I booked a Sake Suite with credits from Hotel Tonight, which was going for $1,575 per night, and earned 4,561 Total Rewards points from Caesars for my one-night stay at the Nobu Hotel. I haven’t received any SPG night credits to my account as of this writing, but according to SPG’s terms, each night of an eligible stay at a participating Caesars hotel is eligible to receive reward credits. However, the credits take 4-6 weeks to post to an account.
When we arrived at Las Vegas’ McCarran Airport (LAS), there was a very friendly driver waiting for us right next to baggage claim. As part of booking a Sake Suite at the Nobu Hotel, you get complimentary limo service from the airport to the hotel. Limos are kinda tacky, but hey, it was free and what better way to arrive in Vegas?
Note: There was no alcohol stocked in the limo — so don’t expect to get your Vegas partying started in the free Caesars limo, though I think it would make sense for them to get you liquored up so you’re ready to gamble the minute you arrive. Just a suggestion!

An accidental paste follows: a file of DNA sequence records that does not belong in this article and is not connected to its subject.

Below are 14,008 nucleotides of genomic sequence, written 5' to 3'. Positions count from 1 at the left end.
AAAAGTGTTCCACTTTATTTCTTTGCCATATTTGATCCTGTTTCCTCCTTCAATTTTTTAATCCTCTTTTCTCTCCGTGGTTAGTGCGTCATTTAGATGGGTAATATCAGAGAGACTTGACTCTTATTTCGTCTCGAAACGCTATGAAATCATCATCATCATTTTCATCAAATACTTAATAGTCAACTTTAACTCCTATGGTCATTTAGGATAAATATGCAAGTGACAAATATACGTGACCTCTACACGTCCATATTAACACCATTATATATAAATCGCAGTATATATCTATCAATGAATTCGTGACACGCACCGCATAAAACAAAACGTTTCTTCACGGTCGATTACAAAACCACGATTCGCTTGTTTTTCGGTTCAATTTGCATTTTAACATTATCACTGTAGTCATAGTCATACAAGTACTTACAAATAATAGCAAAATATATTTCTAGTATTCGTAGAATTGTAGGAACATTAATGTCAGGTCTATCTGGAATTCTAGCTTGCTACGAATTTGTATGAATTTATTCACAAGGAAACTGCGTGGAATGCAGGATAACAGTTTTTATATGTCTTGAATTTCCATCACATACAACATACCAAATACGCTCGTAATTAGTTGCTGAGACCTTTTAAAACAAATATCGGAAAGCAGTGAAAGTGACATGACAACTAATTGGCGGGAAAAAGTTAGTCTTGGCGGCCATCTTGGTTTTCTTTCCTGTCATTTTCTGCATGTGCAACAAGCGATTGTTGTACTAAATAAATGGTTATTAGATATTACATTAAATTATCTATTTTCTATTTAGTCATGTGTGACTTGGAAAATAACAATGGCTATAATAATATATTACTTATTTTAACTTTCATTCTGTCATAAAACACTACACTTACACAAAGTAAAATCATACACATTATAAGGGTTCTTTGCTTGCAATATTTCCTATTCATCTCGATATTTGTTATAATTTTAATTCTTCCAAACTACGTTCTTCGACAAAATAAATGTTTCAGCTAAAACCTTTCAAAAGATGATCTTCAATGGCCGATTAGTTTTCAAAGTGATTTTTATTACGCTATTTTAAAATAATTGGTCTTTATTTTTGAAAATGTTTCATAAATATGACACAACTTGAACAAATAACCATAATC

When we got to the Caesars complex, it was hard to find the actual Nobu Hotel. It’s kind of tucked away off the gaming floor of the building and you have to trek a long way before you get to anything that resembles a hotel check-in desk and lobby. When we were finally able to find it, the check-in process went relatively smoothly — nothing of note here and I added my SPG number to the reservations.
From there, we were on our way to the Sake Suite. My anticipation for the suite was building and I couldn’t wait to see what was inside. Our room number was 7703, so we got on the elevator heading up and within a couple seconds we arrived and the doors opened. I thought to myself “Wow, that was the fastest elevator I’ve ever been on in my life!” but instead, the doors opened and we were on the seventh floor.
When we finally got to the suite, there were a few things right away that caught me — quite literally — off guard. I’m tall — I know I’m tall, so I’m used to having to watch out for obstacles, however I don’t remember ever having to duck to get through the door frame in a hotel, let alone a suite. When I got inside, things didn’t get much taller — all the ceilings seemed to be unreasonably low, which definitely cramps up the space.